The end is in sight, but for many, there is still time for soybean aphids to impact yields in Minnesota. The questions of whether to spray, when to spray, and what to spray on these late-season aphids was recently addressed by Robert Koch, Bruce Potter and Ken Ostlie in this Minnesota Crop News piece. With widespread rains, low temperatures and a continuously developing soybean crop, it is a critical time to evaluate (or re-evaluate) plans for spraying these late-season aphids.
Treating late-season aphid populations requires a much more complex decision-making process than does an application made against early-season infestations. The decision whether to, and how to treat aphids is now based on these primary factors:
1) Crop growth stage
2) Current aphid numbers
3) Recent aphid numbers
4) Previous applications
5) Pre-harvest interval
Crop growth stage – Although we do not have as much data regarding return on investment of late-season applications for control of soybean aphid, studies do support ceasing control measures starting at the R6.5 growth stage. The R6 stage can be easily be identified by examining pods four nodes down from the top of the plant. If any of the pods contain soybeans that fully fill the width of the pod cavity, the soybeans are at the R6 stage. The R6.5 stage occurs about seven to 10 days after R6 and often coincides with the early stages of leaf drop in the lower canopy. At this stage, the soybean aphids are likely to soon begin emigrating out of soybean fields.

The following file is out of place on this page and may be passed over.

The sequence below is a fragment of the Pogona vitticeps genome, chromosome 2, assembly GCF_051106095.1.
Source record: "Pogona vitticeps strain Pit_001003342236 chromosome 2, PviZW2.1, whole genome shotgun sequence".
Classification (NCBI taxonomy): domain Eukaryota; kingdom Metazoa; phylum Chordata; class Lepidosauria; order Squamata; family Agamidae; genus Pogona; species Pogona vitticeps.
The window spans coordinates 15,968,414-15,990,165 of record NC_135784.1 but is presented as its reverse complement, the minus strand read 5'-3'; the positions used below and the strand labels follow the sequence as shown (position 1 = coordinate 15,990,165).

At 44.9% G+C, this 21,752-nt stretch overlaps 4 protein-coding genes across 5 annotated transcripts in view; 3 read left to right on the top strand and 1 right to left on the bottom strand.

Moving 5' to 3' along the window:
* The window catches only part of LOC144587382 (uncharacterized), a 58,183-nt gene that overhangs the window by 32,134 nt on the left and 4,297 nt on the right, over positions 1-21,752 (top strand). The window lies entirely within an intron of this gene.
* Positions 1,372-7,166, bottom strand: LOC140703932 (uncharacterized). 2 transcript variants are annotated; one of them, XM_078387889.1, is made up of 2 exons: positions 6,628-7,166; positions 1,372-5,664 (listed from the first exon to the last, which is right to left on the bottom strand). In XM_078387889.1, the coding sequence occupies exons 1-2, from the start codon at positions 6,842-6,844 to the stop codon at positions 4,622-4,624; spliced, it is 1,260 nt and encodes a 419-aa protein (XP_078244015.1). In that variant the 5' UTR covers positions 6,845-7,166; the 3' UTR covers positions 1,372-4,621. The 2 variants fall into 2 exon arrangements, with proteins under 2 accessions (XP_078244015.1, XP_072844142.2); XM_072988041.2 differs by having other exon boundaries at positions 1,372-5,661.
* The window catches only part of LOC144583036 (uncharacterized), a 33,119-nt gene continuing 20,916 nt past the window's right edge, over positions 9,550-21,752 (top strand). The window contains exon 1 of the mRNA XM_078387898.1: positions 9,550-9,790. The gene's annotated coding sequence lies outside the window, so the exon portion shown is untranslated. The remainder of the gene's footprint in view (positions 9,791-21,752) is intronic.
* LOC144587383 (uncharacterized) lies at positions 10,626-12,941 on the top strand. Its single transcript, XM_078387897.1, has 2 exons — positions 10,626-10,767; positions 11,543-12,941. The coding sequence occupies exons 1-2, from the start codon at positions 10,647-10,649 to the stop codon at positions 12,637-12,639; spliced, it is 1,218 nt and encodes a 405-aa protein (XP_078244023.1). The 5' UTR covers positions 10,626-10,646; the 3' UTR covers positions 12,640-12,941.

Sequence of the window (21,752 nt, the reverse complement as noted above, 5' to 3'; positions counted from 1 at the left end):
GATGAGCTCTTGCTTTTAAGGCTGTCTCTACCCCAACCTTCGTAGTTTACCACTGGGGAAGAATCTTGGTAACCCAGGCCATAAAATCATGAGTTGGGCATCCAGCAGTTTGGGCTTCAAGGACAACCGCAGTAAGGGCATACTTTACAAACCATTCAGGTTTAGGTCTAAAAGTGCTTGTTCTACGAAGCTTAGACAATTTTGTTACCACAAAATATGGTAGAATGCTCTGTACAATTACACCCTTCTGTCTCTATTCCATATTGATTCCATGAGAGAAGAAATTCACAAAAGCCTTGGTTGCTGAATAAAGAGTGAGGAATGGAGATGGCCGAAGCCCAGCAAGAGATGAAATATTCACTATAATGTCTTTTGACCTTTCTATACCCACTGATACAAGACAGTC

Many soybean fields in Minnesota are likely to be at the R6 stage by this time; however, late-planted or very long season soybeans will continue to be in the R5 stage for some time. Pay particular attention to these fields as they are the most likely to respond to a treatment if aphid populations support it.
Current aphid numbers – One should continue to use a treatment threshold of 250 aphids per plant and 80 percent or more of the plants infested with aphids through the R5 growth stage. Aphids can cause yield loss in the early R6 stage, but higher populations of aphids can be supported without economic loss during this stage.
Recent aphid numbers — The cumulative affect of aphids is a primary driver of yield loss. Therefore, if aphid numbers have been very low due to an earlier application of insecticide or if the field has been colonized very late in the R5 stage and has relatively low numbers, the chances of a positive return on investment for spraying are reduced.
Previous applications – If a field surpasses the economic threshold for aphids after an earlier application of insecticide, please apply a product from a different insecticide “group” (mode of action) than the earlier application. Insecticide groups are indicated on the product labels. This will help ensure effective control and will reduce the pressure on the aphid population to develop resistance to insecticides.
Pre-harvest interval – As always, follow the product label. An additional factor to review with late-season applications is the pre-harvest interval (PHI). Do not apply products with long PHI’s.
Aphid management has been complicated this week by several days of widespread rains and windy conditions. If aerial applications have been planned but delayed, continue to scout fields regularly to ensure that the aphids remain a threat and that your soybean crop has not moved into the R6.5 growth stage.
Seth L. Naeve is a University of Minnesota Extension Soybean Agronomist and Associate Professor of Agronomy and Plant Genetics. Reach Seth at 612-625-4298 or email him at firstname.lastname@example.org.